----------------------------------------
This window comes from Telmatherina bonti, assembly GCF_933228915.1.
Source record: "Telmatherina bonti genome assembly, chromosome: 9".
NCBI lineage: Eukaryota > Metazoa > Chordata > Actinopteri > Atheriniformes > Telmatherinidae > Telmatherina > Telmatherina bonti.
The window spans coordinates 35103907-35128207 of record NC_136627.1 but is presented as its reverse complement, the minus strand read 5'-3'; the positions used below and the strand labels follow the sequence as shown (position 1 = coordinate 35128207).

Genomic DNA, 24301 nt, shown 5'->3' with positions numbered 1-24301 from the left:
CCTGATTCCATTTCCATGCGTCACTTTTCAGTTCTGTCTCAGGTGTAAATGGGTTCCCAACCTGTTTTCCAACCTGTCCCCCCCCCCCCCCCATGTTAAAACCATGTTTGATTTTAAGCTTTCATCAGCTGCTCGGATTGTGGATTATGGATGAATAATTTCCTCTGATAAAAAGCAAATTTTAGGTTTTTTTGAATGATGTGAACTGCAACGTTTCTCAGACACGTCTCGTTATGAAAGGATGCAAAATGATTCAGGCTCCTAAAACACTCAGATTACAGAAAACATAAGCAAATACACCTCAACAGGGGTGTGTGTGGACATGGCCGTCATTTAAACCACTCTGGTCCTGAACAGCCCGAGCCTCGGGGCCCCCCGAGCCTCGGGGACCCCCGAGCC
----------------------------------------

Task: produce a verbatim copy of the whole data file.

This window comes from Telmatherina bonti, assembly GCF_933228915.1.
Source record: "Telmatherina bonti genome assembly, chromosome: 9".
NCBI lineage: Eukaryota > Metazoa > Chordata > Actinopteri > Atheriniformes > Telmatherinidae > Telmatherina > Telmatherina bonti.
The window spans coordinates 35103907-35128207 of record NC_136627.1 but is presented as its reverse complement, the minus strand read 5'-3'; the positions used below and the strand labels follow the sequence as shown (position 1 = coordinate 35128207).

Genomic DNA, 24301 nt, shown 5'->3' with positions numbered 1-24301 from the left:
CCTGATTCCATTTCCATGCGTCACTTTTCAGTTCTGTCTCAGGTGTAAATGGGTTCCCAACCTGTTTTCCAACCTGTCCCCCCCCCCCCCCCATGTTAAAACCATGTTTGATTTTAAGCTTTCATCAGCTGCTCGGATTGTGGATTATGGATGAATAATTTCCTCTGATAAAAAGCAAATTTTAGGTTTTTTTGAATGATGTGAACTGCAACGTTTCTCAGACACGTCTCGTTATGAAAGGATGCAAAATGATTCAGGCTCCTAAAACACTCAGATTACAGAAAACATAAGCAAATACACCTCAACAGGGGTGTGTGTGGACATGGCCGTCATTTAAACCACTCTGGTCCTGAACAGCCCGAGCCTCGGGGCCCCCCGAGCCTCGGGGACCCCCGAGCC